Old Museum Of London And Bastion House To Be Demolished As Development Is Green Lighted

M@
By M@

Last Updated 21 May 2024

Old Museum Of London And Bastion House To Be Demolished As Development Is Green Lighted
Bastion House and Museum of London building with red crosses through them
Image: Matt Brown

It's farewell old friends, as a controversial development finally condemns this corner of the Barbican.

Michael Gove's thumb has spoken. The Communities Secretary had the final say on whether the old Museum of London building, and its accompanying tower block Bastion House, should be preserved. His thumb went down.

This admittedly tired old corner of the Barbican will now be swept away. In its place will rise a gleaming glass tower complex known as London Wall West which, to our eyes at least, does look a little more tasty than your typical office development.

A glass tower on the old Museum of London site
Image: City of London Corporation

It's proved a controversial project. The plans by Sheppard Robson and Diller Scofidio + Renfro met strong opposition on a number of grounds. Campaigners noted that a wholesale demolition and rebuild would release much more carbon than simply retrofitting the existing buildings. They also questioned the need for yet more office space, given the recent rise in home working. Previous plans for the site had called for a new concert venue.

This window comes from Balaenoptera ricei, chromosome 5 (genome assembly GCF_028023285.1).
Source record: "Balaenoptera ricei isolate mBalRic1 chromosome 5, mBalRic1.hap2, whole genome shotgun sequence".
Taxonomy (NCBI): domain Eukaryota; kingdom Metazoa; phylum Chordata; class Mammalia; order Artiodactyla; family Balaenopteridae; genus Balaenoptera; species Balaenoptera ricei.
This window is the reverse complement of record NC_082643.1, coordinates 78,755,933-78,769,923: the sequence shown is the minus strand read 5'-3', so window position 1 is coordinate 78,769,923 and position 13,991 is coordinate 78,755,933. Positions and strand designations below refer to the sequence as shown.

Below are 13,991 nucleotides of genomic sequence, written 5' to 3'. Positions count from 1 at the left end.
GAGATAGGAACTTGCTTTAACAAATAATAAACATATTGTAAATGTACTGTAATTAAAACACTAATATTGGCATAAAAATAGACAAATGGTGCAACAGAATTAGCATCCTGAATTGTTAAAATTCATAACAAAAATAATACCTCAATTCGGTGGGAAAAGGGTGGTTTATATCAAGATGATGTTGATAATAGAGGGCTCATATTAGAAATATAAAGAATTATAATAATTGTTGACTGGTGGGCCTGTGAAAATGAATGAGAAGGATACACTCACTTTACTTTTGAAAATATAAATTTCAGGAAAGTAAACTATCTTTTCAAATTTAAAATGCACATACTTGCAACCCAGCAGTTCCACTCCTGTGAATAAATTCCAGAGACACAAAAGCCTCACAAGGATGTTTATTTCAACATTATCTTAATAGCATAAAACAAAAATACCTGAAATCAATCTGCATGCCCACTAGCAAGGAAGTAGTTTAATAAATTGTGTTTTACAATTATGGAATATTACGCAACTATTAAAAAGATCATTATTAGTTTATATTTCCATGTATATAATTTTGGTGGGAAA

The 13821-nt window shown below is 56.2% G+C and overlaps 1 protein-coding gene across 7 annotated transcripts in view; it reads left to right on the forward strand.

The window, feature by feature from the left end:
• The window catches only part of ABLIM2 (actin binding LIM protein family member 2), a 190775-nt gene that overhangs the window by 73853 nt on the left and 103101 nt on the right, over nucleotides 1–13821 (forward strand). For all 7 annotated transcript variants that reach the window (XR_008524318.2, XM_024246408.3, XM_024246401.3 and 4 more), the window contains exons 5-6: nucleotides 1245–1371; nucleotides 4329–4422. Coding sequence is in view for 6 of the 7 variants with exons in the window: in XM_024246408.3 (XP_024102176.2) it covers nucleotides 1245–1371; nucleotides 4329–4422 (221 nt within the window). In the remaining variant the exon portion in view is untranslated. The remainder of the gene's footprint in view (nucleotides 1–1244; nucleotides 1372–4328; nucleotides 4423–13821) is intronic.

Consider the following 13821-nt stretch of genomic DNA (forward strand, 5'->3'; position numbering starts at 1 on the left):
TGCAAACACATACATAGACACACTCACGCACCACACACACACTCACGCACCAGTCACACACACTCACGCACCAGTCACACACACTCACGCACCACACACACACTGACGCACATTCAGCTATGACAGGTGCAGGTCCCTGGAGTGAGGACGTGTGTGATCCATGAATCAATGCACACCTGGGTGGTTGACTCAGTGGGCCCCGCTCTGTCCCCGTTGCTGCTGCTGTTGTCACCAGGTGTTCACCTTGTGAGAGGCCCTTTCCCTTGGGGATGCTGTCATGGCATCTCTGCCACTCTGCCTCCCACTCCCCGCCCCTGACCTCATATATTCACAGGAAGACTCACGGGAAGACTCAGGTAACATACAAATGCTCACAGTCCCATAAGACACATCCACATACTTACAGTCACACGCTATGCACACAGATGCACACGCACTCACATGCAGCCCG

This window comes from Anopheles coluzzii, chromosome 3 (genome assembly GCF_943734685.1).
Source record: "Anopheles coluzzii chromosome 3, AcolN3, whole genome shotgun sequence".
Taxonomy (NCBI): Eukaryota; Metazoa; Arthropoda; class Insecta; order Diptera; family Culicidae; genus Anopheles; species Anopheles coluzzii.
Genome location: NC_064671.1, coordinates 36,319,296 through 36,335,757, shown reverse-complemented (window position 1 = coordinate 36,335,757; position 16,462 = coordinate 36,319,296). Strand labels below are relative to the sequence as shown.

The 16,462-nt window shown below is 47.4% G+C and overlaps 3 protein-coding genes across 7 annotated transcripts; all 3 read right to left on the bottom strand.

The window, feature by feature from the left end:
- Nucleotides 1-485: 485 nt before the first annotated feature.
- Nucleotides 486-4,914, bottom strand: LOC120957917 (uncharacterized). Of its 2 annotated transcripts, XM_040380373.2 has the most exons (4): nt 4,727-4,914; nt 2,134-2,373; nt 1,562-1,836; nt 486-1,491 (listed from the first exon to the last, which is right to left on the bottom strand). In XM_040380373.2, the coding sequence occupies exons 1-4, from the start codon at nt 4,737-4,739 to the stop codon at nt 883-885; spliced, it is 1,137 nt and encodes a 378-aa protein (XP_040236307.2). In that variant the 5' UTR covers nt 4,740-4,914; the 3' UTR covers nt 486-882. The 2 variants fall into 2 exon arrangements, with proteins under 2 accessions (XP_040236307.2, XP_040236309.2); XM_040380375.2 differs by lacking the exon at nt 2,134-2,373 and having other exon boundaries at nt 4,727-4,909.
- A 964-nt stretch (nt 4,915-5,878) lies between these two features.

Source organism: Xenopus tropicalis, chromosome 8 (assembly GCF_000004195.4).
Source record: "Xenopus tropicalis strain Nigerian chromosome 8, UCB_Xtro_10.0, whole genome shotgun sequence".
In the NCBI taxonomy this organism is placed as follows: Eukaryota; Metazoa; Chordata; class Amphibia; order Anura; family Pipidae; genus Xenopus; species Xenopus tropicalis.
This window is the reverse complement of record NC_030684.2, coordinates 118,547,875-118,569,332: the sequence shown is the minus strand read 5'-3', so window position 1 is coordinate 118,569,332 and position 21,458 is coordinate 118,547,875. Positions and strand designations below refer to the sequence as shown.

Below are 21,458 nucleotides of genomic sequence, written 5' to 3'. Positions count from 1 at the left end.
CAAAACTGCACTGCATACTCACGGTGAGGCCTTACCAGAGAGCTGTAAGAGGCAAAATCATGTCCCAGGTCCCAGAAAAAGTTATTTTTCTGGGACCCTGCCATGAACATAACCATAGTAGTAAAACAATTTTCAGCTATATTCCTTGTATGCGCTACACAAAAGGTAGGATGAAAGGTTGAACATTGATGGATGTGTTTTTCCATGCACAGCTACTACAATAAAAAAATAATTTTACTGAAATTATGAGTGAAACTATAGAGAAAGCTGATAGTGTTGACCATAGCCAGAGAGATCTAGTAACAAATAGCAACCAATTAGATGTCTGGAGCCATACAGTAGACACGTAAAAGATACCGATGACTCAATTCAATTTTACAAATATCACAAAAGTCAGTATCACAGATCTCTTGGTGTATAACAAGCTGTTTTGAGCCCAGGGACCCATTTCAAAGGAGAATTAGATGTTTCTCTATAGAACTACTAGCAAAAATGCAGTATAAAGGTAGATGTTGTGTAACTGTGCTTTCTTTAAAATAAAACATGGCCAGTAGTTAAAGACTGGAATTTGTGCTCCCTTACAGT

A view inside the plaza of London Wall West
View inside the new plaza. Image: City of London

And then there are heritage arguments. The bulky Bastion House might not be to everyone's tastes, but it's now something of a rarity. Many similar towers from the 60s and 70s have been demolished. Some would argue that it's worth saving one or two for posterity. The destruction of the buildings would also radically alter the character of this part of the Barbican complex — an internationally renowned landmark of town planning. Slippery slope?

Bastion House in a puddle
Bastion House can actually look rather fetching if you squint your eyes and reflect it in a bird bath. Image: Matt Brown

Undeterred by such arguments, the City of London approved the plans a few weeks back. Michael Gove, who has powers to overrule local authorities on major planning applications, immediately called this one in for closer scrutiny. He has now agreed that redevelopment can go ahead.

Barbican Quarter Action (BQA), which has led the campaign against the plans, reckon the decision has "ramifications beyond the Square Mile". The group "will use all remaining avenues available to halt this shameless, rapacious scheme".

To be fair, the new plans are not without merit. The replacement buildings will come with an increase in public realm which, at least in the mock-ups, looks rather inviting (unless you're currently suffering from hay fever).

A sylvan scene of grass and flowers in the city of london
Image: City of London Corporation

Of course, reality never quite lives up to the artist's impression. But we only have to look a few hundred metres east for a successful precedent. The recent London Wall Place development was also controversial, but the scheme eventually provided new public spaces that are undeniably attractive and more popular than what was there before. The same could be true here.

Still, we will mourn those old buildings, which have been part of London's rich and varied tapestry for half a century.